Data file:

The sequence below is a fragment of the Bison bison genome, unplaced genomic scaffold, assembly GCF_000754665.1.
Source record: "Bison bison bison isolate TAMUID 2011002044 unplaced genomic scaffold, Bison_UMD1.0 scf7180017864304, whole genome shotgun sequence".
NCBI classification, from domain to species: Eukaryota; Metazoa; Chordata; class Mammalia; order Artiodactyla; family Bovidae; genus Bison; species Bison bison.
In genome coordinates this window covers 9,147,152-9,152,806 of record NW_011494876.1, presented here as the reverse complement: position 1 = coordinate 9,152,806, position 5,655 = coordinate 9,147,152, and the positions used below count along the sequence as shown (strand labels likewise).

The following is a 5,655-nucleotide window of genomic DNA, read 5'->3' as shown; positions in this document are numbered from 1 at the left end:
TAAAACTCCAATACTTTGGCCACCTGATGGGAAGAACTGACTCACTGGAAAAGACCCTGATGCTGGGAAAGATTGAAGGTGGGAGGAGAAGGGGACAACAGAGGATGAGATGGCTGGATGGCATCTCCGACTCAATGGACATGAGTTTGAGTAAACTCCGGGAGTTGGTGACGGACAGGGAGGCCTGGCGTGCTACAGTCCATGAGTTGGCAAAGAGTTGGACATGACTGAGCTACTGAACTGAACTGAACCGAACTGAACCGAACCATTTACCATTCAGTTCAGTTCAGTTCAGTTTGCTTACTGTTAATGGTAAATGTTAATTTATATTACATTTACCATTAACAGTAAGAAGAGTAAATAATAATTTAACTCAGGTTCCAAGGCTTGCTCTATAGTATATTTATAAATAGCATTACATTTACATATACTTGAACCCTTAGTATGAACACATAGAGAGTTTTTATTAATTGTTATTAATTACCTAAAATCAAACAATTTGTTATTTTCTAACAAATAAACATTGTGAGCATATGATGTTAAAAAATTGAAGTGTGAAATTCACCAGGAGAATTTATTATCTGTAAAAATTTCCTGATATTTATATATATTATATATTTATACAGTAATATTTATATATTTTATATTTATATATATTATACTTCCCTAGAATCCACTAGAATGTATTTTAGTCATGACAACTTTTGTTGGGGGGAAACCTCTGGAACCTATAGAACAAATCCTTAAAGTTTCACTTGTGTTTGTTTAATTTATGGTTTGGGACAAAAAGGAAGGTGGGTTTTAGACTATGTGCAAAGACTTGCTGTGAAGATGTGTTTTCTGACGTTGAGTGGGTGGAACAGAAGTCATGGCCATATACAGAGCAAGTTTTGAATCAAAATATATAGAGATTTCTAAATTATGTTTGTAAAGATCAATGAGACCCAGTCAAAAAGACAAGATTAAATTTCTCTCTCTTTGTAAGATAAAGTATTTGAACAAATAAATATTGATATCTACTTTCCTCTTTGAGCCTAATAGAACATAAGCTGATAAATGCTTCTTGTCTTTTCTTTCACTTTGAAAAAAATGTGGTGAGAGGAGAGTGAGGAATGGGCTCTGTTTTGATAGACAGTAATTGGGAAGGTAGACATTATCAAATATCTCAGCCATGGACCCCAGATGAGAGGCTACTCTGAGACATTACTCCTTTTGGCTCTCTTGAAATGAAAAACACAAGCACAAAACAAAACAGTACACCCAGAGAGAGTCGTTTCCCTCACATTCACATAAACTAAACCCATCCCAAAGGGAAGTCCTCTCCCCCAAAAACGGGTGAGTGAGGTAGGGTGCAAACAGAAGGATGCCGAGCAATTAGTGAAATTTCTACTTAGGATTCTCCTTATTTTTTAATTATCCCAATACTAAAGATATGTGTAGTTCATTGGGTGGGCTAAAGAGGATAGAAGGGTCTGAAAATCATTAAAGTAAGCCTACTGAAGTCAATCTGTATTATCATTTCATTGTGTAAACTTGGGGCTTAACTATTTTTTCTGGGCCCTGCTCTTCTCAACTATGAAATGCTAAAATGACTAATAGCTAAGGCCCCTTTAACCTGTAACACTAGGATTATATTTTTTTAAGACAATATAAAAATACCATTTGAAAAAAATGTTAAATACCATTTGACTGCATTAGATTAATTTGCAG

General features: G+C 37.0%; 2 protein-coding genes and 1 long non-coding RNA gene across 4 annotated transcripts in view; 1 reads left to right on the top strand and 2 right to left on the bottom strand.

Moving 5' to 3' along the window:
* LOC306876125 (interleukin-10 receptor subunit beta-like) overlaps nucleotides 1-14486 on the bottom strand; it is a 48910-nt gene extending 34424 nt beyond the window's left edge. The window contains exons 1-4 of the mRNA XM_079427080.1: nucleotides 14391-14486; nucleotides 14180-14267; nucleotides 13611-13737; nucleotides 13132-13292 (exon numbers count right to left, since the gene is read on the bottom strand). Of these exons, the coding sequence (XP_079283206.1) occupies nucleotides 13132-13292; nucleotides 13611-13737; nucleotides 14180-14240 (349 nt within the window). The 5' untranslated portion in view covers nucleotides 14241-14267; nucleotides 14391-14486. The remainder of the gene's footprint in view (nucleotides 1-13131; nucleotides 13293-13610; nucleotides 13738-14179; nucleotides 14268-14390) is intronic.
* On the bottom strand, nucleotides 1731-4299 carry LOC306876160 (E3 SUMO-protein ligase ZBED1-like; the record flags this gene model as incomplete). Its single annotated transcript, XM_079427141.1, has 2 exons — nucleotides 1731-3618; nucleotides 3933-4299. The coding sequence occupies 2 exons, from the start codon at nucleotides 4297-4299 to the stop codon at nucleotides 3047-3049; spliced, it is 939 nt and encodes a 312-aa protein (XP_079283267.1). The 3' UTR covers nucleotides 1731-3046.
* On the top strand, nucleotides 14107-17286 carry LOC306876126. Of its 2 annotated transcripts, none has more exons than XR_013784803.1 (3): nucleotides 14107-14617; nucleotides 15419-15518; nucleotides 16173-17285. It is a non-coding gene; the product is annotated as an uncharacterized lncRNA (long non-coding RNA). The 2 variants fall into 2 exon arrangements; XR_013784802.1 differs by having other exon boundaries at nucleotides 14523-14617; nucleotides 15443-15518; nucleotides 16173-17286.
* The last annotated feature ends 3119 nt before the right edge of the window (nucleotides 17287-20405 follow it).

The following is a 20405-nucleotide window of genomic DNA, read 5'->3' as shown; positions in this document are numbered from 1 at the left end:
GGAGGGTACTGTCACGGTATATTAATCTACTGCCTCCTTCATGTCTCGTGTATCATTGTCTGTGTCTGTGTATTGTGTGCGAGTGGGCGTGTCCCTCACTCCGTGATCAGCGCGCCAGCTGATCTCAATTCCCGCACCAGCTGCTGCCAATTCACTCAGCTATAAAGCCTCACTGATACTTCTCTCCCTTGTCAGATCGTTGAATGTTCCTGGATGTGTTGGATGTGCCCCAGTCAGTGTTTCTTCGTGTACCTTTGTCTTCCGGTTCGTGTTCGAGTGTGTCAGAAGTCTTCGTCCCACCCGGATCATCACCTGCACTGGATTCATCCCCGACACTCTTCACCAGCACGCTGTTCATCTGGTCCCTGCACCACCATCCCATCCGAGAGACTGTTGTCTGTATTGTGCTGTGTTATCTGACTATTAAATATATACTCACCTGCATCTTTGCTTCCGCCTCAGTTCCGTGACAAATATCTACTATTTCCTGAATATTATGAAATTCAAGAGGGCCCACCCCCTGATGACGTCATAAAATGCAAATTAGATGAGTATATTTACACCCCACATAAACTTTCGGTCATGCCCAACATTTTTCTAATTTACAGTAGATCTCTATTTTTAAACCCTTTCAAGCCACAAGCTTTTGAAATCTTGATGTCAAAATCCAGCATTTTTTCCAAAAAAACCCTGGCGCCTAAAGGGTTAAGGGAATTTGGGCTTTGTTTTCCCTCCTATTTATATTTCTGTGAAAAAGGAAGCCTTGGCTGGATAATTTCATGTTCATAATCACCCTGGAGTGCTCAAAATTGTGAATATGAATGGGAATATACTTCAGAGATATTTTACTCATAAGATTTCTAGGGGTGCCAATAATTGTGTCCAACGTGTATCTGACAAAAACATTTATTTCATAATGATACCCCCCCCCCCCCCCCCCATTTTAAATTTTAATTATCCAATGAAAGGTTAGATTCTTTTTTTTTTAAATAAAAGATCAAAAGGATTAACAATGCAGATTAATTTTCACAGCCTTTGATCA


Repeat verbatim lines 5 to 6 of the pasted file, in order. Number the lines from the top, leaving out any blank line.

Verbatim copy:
The following is a 5,655-nucleotide window of genomic DNA, read 5'->3' as shown; positions in this document are numbered from 1 at the left end:
TAAAACTCCAATACTTTGGCCACCTGATGGGAAGAACTGACTCACTGGAAAAGACCCTGATGCTGGGAAAGATTGAAGGTGGGAGGAGAAGGGGACAACAGAGGATGAGATGGCTGGATGGCATCTCCGACTCAATGGACATGAGTTTGAGTAAACTCCGGGAGTTGGTGACGGACAGGGAGGCCTGGCGTGCTACAGTCCATGAGTTGGCAAAGAGTTGGACATGACTGAGCTACTGAACTGAACTGAACCGAACTGAACCGAACCATTTACCATTCAGTTCAGTTCAGTTCAGTTTGCTTACTGTTAATGGTAAATGTTAATTTATATTACATTTACCATTAACAGTAAGAAGAGTAAATAATAATTTAACTCAGGTTCCAAGGCTTGCTCTATAGTATATTTATAAATAGCATTACATTTACATATACTTGAACCCTTAGTATGAACACATAGAGAGTTTTTATTAATTGTTATTAATTACCTAAAATCAAACAATTTGTTATTTTCTAACAAATAAACATTGTGAGCATATGATGTTAAAAAATTGAAGTGTGAAATTCACCAGGAGAATTTATTATCTGTAAAAATTTCCTGATATTTATATATATTATATATTTATACAGTAATATTTATATATTTTATATTTATATATATTATACTTCCCTAGAATCCACTAGAATGTATTTTAGTCATGACAACTTTTGTTGGGGGGAAACCTCTGGAACCTATAGAACAAATCCTTAAAGTTTCACTTGTGTTTGTTTAATTTATGGTTTGGGACAAAAAGGAAGGTGGGTTTTAGACTATGTGCAAAGACTTGCTGTGAAGATGTGTTTTCTGACGTTGAGTGGGTGGAACAGAAGTCATGGCCATATACAGAGCAAGTTTTGAATCAAAATATATAGAGATTTCTAAATTATGTTTGTAAAGATCAATGAGACCCAGTCAAAAAGACAAGATTAAATTTCTCTCTCTTTGTAAGATAAAGTATTTGAACAAATAAATATTGATATCTACTTTCCTCTTTGAGCCTAATAGAACATAAGCTGATAAATGCTTCTTGTCTTTTCTTTCACTTTGAAAAAAATGTGGTGAGAGGAGAGTGAGGAATGGGCTCTGTTTTGATAGACAGTAATTGGGAAGGTAGACATTATCAAATATCTCAGCCATGGACCCCAGATGAGAGGCTACTCTGAGACATTACTCCTTTTGGCTCTCTTGAAATGAAAAACACAAGCACAAAACAAAACAGTACACCCAGAGAGAGTCGTTTCCCTCACATTCACATAAACTAAACCCATCCCAAAGGGAAGTCCTCTCCCCCAAAAACGGGTGAGTGAGGTAGGGTGCAAACAGAAGGATGCCGAGCAATTAGTGAAATTTCTACTTAGGATTCTCCTTATTTTTTAATTATCCCAATACTAAAGATATGTGTAGTTCATTGGGTGGGCTAAAGAGGATAGAAGGGTCTGAAAATCATTAAAGTAAGCCTACTGAAGTCAATCTGTATTATCATTTCATTGTGTAAACTTGGGGCTTAACTATTTTTTCTGGGCCCTGCTCTTCTCAACTATGAAATGCTAAAATGACTAATAGCTAAGGCCCCTTTAACCTGTAACACTAGGATTATATTTTTTTAAGACAATATAAAAATACCATTTGAAAAAAATGTTAAATACCATTTGACTGCATTAGATTAATTTGCAG